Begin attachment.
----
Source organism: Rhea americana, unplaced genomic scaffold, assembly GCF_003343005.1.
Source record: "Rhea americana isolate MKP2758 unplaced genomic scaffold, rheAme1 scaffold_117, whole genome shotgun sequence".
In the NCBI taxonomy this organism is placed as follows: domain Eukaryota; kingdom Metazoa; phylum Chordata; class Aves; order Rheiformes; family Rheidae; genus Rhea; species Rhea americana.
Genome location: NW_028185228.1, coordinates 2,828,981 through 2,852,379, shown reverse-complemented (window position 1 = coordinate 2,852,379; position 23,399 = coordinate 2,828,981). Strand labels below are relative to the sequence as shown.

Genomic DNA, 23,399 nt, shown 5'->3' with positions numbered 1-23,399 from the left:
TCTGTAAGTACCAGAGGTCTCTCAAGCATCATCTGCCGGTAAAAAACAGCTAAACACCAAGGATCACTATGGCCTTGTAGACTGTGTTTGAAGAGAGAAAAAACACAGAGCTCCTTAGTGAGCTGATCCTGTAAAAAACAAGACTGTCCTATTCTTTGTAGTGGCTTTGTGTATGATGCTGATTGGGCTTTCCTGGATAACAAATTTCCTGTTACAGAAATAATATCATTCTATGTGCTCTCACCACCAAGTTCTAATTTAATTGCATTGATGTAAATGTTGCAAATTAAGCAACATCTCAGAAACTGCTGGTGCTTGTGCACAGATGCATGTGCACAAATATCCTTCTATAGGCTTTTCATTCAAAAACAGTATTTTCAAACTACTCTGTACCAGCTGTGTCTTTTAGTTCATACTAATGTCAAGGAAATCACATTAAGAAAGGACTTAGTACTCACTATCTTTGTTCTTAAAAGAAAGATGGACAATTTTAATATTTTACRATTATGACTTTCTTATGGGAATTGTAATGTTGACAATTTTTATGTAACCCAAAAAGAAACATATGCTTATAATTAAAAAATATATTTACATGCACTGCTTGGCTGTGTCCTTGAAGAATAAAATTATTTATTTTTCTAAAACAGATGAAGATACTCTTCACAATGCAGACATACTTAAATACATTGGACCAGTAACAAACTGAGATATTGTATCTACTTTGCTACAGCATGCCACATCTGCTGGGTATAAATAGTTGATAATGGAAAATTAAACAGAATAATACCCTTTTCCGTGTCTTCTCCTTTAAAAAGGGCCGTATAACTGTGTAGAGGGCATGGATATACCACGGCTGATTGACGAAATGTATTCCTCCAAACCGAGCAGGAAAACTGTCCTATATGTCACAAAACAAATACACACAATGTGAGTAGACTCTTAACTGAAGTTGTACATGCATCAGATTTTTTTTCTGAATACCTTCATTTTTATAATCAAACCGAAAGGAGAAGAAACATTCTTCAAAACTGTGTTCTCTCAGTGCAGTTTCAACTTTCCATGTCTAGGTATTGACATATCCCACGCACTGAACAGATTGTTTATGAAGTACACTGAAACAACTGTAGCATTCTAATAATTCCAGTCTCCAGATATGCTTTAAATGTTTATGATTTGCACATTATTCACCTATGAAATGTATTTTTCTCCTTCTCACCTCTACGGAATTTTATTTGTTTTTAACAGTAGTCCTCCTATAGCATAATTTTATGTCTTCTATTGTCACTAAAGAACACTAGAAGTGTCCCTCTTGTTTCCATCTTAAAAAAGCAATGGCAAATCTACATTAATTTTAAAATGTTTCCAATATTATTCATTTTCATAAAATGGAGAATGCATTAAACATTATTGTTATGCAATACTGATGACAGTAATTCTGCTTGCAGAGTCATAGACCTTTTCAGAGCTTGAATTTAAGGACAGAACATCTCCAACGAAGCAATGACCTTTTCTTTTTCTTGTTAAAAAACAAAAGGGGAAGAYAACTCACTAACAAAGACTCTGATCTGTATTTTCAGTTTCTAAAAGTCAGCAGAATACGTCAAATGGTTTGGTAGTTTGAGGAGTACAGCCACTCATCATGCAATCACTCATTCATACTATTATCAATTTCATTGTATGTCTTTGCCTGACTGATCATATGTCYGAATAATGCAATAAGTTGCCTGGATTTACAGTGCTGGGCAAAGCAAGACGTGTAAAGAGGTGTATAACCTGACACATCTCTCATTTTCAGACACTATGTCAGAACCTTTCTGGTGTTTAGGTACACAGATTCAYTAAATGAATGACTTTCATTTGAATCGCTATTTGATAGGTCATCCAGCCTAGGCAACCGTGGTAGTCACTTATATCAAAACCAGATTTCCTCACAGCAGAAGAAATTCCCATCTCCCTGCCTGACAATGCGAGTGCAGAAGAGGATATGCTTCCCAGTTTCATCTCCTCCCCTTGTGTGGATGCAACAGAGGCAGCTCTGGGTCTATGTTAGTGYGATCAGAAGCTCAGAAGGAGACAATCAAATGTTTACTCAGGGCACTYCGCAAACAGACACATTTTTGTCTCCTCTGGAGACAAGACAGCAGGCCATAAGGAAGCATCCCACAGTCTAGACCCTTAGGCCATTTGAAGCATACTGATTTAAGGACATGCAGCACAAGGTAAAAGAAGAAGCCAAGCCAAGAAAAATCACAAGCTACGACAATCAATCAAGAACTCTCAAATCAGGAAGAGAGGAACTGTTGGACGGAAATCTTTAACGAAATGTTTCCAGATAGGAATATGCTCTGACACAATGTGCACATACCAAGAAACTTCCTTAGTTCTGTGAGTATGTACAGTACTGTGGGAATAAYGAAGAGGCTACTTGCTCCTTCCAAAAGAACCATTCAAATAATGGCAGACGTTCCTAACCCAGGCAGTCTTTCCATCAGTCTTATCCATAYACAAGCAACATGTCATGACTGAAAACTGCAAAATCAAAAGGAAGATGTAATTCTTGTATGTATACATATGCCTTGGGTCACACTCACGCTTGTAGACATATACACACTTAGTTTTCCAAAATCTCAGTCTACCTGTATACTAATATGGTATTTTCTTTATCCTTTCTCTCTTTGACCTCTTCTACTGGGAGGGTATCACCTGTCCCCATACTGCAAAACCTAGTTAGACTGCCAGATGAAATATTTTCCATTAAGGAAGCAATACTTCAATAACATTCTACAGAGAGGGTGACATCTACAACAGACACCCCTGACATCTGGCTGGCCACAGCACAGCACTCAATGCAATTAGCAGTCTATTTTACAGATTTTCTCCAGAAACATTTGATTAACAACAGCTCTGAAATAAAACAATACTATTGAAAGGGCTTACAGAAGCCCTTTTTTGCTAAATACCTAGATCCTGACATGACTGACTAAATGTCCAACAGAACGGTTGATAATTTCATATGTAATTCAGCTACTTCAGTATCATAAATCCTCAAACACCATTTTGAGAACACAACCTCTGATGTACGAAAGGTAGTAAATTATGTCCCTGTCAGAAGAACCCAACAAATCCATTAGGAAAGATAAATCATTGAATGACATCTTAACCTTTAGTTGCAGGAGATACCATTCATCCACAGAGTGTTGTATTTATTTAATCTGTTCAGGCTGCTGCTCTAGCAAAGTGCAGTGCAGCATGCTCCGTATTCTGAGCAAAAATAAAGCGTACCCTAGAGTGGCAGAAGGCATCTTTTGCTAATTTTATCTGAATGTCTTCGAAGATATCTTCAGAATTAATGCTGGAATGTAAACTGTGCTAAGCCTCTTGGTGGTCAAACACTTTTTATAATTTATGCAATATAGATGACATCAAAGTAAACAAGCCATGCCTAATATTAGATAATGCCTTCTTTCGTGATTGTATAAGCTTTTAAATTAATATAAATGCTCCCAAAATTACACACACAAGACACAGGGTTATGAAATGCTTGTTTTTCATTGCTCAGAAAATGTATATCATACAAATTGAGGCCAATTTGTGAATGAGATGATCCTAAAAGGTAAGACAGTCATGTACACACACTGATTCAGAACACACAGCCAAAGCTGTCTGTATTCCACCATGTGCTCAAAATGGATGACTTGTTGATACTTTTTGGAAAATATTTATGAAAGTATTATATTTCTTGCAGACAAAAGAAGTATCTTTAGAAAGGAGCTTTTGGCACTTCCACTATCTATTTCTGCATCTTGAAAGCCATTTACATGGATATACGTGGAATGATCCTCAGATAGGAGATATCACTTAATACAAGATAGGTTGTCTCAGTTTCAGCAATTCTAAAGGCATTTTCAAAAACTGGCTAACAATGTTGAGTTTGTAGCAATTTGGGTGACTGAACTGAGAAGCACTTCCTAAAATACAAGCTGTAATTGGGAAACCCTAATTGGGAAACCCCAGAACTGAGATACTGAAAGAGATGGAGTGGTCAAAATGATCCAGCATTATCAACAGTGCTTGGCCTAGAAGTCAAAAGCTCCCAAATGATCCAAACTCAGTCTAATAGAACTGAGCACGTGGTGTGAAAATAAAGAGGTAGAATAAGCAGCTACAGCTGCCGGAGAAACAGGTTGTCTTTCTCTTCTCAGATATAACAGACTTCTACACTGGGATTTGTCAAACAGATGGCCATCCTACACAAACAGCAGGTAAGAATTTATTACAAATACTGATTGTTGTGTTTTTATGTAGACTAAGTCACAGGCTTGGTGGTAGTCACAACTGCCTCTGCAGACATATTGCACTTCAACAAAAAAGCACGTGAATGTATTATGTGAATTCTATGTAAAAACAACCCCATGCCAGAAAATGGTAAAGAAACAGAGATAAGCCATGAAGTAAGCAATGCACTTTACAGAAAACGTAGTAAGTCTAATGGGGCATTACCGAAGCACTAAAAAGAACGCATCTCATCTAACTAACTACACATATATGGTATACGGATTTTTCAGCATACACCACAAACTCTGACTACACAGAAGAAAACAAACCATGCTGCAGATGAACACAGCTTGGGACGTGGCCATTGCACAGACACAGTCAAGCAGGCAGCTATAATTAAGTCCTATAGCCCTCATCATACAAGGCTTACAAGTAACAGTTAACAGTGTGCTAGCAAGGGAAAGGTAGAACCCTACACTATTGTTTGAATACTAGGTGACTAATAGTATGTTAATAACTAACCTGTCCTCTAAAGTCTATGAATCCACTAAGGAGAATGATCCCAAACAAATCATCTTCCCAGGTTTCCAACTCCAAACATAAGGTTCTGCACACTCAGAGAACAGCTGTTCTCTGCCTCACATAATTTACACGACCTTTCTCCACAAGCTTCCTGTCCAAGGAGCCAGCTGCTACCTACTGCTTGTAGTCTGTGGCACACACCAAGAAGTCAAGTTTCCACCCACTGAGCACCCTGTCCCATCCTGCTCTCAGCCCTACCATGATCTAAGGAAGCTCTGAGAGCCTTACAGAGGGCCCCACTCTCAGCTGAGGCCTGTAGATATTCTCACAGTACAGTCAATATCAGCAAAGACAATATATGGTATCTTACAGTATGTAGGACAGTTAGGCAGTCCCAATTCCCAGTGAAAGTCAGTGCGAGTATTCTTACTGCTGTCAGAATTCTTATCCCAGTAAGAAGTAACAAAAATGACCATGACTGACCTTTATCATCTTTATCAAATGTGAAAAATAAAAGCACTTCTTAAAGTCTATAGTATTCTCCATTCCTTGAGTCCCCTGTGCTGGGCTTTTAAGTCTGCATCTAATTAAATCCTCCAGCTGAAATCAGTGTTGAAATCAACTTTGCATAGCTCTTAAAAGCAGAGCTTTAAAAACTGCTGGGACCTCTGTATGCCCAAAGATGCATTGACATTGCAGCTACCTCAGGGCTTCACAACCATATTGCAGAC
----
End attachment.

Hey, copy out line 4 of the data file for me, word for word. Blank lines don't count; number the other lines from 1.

Genome location: NW_028185228.1, coordinates 2,828,981 through 2,852,379, shown reverse-complemented (window position 1 = coordinate 2,852,379; position 23,399 = coordinate 2,828,981). Strand labels below are relative to the sequence as shown.